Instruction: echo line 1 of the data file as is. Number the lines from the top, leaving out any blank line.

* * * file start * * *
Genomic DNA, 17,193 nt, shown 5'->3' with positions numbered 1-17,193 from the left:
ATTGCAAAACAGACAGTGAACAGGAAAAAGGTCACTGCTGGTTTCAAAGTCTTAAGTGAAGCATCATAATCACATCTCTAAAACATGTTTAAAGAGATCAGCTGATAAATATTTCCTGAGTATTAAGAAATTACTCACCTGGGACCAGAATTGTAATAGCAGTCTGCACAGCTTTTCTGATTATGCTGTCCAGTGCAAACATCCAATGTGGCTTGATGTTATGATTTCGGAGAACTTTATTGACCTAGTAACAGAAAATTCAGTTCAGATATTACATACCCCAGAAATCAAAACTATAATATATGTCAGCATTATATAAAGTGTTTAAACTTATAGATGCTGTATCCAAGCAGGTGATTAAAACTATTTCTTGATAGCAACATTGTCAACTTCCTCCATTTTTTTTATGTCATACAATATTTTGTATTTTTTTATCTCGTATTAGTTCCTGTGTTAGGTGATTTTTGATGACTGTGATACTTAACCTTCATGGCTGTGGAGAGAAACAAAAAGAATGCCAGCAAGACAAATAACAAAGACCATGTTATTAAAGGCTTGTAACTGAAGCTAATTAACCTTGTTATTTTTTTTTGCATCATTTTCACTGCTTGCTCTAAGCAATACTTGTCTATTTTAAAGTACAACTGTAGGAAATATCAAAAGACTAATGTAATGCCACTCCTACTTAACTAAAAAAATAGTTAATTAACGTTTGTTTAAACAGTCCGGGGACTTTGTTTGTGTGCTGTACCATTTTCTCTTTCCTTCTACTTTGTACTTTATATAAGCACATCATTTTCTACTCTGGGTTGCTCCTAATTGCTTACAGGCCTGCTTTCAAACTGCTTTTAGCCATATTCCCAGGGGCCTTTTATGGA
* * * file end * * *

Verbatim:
Genomic DNA, 17,193 nt, shown 5'->3' with positions numbered 1-17,193 from the left: